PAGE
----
Mining and the global raw materials industry as a whole are now more than ever a matter of public concern. While supplies of raw materials should be secure, affordable and reliable, these essential resources also have to be extracted, transported and made available in a sustainable way. For Germany, which is now to a large degree dependent on imports of energy resources, metals and critical raw materials, this means having to think very seriously about how supplies can be maintained, especially in view of growing international competition. Resource networks such as those referred-to in this edition of Mining Report Glückauf can help out here on all kinds of levels.
The Extractive Industries Transparency Initiative (EITI) acts as a global standard for effective network and good-governance structures in the raw materials sector and helps to raise issues in connection with energy consumption and the climate impact of raw materials projects under way in many of its 55 member states. The German Mining Network (GMN), which was set up in 2016, provides German companies at home and abroad with rapid and straightforward access to information, points of contact and industrial connections in the relevant commodities markets. The mid-sized German mining suppliers industry uses its traditionally close-knit ties to share views and ideas on common themes and in this way better to defend its mutual interests towards third parties. It has other aims too, such as engaging in collaborative ventures on the international market, making provisions for socially relevant themes as part of the corporate decision making process and taking an ecological, social and ethical stance toward business-related activities.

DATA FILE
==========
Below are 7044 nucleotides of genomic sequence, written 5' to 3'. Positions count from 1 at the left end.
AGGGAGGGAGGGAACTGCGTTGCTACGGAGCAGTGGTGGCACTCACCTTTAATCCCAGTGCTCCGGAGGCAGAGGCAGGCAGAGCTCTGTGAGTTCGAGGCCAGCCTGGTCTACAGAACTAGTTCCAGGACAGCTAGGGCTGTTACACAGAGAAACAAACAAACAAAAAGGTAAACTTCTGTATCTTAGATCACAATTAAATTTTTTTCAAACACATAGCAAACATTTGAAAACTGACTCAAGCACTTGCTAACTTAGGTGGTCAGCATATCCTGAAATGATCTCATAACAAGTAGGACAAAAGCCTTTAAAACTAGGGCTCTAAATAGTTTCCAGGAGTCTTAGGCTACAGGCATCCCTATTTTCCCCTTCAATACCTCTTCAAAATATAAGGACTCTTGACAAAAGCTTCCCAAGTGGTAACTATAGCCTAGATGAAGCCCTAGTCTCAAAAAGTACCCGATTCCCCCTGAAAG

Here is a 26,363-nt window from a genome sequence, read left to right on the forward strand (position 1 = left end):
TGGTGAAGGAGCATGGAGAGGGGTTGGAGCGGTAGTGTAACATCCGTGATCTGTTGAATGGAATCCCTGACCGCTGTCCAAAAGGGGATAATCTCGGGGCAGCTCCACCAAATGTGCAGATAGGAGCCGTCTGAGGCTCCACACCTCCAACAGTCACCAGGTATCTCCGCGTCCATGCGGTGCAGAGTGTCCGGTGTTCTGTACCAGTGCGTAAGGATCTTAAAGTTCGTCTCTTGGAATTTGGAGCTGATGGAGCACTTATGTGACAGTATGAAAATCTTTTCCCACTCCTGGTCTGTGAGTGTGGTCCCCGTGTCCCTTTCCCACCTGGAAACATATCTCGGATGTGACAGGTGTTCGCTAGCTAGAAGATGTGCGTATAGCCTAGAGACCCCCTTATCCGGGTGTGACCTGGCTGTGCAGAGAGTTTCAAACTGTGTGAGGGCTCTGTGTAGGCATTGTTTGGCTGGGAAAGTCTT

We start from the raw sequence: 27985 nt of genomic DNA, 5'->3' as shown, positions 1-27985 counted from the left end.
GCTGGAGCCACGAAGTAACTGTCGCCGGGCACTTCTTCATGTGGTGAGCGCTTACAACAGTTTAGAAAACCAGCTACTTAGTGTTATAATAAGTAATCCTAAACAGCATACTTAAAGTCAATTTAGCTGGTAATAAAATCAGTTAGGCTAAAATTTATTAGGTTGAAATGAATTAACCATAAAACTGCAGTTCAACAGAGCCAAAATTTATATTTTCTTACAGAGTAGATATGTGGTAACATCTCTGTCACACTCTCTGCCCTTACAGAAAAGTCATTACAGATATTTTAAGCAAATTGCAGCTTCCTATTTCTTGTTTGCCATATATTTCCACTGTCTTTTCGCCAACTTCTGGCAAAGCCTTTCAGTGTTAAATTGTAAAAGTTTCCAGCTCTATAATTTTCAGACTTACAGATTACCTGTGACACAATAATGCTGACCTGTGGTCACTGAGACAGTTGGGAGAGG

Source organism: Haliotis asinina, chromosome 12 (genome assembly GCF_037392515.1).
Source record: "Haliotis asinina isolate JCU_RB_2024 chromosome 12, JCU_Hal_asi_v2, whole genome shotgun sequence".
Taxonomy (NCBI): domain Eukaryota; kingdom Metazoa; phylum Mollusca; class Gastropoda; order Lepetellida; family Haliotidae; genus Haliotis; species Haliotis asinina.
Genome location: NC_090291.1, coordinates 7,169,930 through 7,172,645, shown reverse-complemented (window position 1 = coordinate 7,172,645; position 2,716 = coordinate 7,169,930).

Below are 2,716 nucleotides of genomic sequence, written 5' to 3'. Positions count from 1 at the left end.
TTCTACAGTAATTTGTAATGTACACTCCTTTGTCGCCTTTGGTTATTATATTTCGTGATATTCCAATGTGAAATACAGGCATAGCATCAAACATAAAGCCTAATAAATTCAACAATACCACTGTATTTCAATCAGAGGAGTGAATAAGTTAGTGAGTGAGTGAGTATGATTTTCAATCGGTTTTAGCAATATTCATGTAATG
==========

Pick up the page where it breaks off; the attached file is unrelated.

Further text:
Sustainability in raw materials production and supply also means communicating the relevant material through teaching and research. The Society of Mining Professors (SOMP) promotes international exchange at academic level in the field of mining engineering and technology and supports its members in the transfer of research, education and other cooperative activities.
Over the last ten years the German Government has concluded agreements with various countries in order to secure the supplies of raw materials that the country needs. Ten years after the signing of the German-Mongolian raw materials agreement we report on the project’s development.
Other topics covered in this issue include the need for a reform of the Federal Mining Act, the challenges that lower air contamination thresholds have brought for workplace dust sampling and the continued operation of a landfill facility at a former opencast lignite mine.
With my best regards
Dipl.-Ing. Andreas-Peter Sitte
Chief Editor Mining Report Glückauf, Essen